When to Harvest Dill for Pickling. Dill (Anethum graveolens) is an annual, self-speeding herb in the Apiaceae family, also called the celery family.
When to Harvest Dill for Pickling
Dill is the only plant that exists in the genus Anethum. It possesses feathery green leaves and opts for garnishing in soups, stews, and pickles.
The prime advantage is that Dill weed is easy to grow.
The plant needs a warm environment for its growth. Plant after 14 days, or after a few weeks, to gain a constant dill crop after the harvesting period, for pickling,
Center of Attraction
The plant possesses beautiful flowers that attract beneficial insects, like wasps and other predatory insects, and also act as a host for the caterpillar of the black swallowtail butterfly species.
It requires full sunlight, with Rich, organic, well draining soil, slightly acidic, and neutral PH. The plant needs to be kept safe from heavy winds.
The dill plant requires well-draining soil, temperature between 60 and 70ºF (15 and 21°C). It enhances the germination process. The seedlings sprout out in 10 to 14 days.
Harvesting Dill for Pickling
The harvesting of dill depends on its intended uses. You can harvest the plant in the blooming stage and maturing stage.
All parts of the plant including, the dill leaf, dill seed, and flower head of dill, are edible and can opt for pickling, canning, and general seasoning.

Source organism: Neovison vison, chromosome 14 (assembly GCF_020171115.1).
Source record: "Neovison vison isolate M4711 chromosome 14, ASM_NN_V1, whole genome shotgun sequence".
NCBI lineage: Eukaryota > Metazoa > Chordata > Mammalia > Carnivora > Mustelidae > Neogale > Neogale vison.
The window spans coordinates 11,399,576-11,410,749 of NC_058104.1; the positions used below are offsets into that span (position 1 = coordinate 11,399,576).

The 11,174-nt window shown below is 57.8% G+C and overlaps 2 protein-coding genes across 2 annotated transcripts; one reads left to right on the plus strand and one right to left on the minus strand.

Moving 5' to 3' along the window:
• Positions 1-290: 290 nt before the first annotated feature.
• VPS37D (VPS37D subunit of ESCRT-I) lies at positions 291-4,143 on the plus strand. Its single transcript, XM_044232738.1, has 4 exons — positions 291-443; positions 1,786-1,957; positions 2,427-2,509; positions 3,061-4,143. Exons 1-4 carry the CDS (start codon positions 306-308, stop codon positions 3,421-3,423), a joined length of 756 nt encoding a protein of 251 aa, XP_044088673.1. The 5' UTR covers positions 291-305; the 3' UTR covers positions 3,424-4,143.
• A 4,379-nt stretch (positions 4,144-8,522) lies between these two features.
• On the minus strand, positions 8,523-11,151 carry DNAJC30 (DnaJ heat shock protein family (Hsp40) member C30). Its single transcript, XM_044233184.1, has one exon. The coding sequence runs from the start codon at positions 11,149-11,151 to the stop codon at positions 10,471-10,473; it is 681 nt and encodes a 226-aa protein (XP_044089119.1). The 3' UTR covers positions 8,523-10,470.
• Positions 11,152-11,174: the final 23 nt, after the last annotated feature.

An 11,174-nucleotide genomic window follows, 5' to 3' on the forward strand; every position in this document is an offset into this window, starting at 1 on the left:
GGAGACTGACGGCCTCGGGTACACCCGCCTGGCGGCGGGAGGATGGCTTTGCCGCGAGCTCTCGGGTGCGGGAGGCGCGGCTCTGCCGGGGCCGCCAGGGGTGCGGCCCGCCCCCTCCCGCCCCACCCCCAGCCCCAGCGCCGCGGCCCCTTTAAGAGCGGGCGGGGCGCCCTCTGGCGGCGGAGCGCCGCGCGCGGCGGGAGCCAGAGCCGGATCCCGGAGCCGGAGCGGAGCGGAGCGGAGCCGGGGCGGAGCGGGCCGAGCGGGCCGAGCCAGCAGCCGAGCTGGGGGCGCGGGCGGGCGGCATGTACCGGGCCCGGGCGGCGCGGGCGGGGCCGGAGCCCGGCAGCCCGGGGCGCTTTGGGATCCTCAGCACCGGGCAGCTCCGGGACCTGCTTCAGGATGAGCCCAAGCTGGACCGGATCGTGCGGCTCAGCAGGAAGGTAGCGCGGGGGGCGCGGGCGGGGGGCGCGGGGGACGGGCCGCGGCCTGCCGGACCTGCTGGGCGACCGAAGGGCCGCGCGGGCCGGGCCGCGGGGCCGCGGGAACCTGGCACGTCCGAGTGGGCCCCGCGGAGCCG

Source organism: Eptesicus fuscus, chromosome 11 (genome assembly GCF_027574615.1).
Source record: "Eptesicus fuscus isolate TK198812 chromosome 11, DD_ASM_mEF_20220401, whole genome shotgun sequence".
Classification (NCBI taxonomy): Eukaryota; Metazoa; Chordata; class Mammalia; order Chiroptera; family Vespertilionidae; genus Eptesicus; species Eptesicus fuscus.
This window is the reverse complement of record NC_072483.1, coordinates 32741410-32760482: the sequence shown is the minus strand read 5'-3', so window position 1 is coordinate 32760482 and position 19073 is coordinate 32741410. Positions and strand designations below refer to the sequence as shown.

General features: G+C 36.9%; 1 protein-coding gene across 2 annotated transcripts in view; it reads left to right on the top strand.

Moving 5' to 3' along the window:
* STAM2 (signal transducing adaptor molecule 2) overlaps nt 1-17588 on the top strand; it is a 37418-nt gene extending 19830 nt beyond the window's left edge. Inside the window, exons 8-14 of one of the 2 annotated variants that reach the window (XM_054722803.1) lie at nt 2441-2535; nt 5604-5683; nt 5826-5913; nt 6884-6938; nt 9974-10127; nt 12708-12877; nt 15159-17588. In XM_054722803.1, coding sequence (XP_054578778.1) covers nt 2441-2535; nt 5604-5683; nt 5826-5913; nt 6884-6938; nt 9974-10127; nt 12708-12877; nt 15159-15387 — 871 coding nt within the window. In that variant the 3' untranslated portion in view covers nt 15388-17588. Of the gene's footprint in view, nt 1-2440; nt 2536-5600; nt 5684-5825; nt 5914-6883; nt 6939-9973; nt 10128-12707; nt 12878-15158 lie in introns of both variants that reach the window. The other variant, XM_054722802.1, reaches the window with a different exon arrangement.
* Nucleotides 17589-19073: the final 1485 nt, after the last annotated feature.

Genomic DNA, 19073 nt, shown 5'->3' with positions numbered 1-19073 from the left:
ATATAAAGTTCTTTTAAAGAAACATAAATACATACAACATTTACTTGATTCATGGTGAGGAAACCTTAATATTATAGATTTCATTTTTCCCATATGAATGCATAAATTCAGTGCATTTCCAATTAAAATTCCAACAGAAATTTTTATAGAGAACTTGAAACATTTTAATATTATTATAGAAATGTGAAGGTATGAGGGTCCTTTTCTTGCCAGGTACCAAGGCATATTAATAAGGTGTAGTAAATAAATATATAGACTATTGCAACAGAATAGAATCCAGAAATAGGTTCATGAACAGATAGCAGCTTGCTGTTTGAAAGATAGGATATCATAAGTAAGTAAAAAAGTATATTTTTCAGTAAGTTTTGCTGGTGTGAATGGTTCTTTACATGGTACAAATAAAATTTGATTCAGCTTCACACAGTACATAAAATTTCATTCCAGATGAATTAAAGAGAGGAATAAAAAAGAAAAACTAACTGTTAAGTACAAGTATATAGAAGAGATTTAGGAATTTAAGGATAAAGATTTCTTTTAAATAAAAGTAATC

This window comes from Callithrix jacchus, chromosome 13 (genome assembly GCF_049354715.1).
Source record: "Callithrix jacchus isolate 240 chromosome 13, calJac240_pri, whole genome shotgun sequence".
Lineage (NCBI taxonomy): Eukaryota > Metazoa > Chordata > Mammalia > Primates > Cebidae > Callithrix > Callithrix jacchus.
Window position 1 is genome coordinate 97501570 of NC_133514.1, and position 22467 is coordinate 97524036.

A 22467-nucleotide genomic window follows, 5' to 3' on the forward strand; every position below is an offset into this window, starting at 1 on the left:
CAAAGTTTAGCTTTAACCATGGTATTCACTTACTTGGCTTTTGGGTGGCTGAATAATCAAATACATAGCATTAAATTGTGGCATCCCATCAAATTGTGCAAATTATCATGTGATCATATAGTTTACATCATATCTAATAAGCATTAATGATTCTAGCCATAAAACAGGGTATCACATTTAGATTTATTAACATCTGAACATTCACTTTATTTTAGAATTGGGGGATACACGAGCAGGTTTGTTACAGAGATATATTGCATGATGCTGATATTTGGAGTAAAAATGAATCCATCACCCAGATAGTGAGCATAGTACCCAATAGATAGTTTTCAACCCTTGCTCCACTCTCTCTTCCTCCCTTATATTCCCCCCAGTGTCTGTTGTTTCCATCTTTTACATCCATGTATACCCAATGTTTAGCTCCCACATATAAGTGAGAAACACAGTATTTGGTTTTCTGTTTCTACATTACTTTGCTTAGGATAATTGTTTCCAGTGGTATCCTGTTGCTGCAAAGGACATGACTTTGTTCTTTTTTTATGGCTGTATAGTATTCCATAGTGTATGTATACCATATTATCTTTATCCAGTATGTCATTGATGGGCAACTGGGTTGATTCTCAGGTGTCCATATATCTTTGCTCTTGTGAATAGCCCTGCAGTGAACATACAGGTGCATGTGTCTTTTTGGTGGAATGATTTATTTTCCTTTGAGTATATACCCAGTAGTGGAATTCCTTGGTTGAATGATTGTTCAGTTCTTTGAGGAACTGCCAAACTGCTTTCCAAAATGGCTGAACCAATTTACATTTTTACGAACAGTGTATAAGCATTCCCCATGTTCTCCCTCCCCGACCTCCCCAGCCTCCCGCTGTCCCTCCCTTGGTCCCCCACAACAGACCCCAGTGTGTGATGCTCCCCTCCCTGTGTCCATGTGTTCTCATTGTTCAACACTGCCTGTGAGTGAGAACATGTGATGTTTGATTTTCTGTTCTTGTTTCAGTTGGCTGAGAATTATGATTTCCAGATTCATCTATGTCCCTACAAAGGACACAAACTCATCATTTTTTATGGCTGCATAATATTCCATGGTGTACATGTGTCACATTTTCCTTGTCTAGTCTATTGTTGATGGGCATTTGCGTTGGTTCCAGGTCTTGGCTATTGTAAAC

Harvest the part based on the different dill components intended for uses.
For pickling, cut the whole stalk after the plant gets mature.
Harvesting the Dill Leaves
If you need dill leaves for pickling, harvest the plants with four to five leaves left or harvest after 70 days after planting. Harvest the older leaves first by pinching them off the plant or using scissors to cut them off.
Harvesting the Dill Flowers
If you need the characteristic aroma of the dill plant, harvest the plant when it’s in full bloom, or harvest after 70 days after planting.
Use scissors and trim the top flower heads to be used in pickling for its pungent aroma. Remember to dry the flowers before adding in pickles.
Harvesting Dill Seeds
If you require dill seeds for pickling, harvest the plant after it has been dried, after 90 days after planting.
You can reap the plant when it reaches its full maturity to obtain the dill seeds.
Cut the head of the dill or the entire plant and hang it upside down under a clean cloth or paper.
After the seeds are dried, they will fall on the underneath cloth on the ground. Collect the seeds and garnish your pickles with dill seeds.
Preparing Refrigerator Dill Pickles
To make the dill pickles add 1 cup (250 ml) vinegar, one-fourth cup (60 ml) water, one-fourth cup (50 g) sugar, and one teaspoon salt to make a brine.
Heat the mixture till the sugar gets dissolved. Take a mason jar and add freshly sliced cucumbers into it.
Once the brine is ready, pour it in the jar over the cucumbers, and sprinkle one teaspoon dill seeds. Instead of dill seeds, you can add dill leaves or flower heads.
In the end, add two garlic cloves for the desired taste. Your dill pickle is ready, and place it in the refrigerator for storage.
Dill (Anethum graveolens) is an annual, self-speeding herb in Apiaceae, also called the celery family. You can harvest the plant in the blooming stage and maturing stage.
All parts of the plant including, dill leaf, dill seed, and flower head of dill, are edible and can opt for pickling, canning, and general seasoning.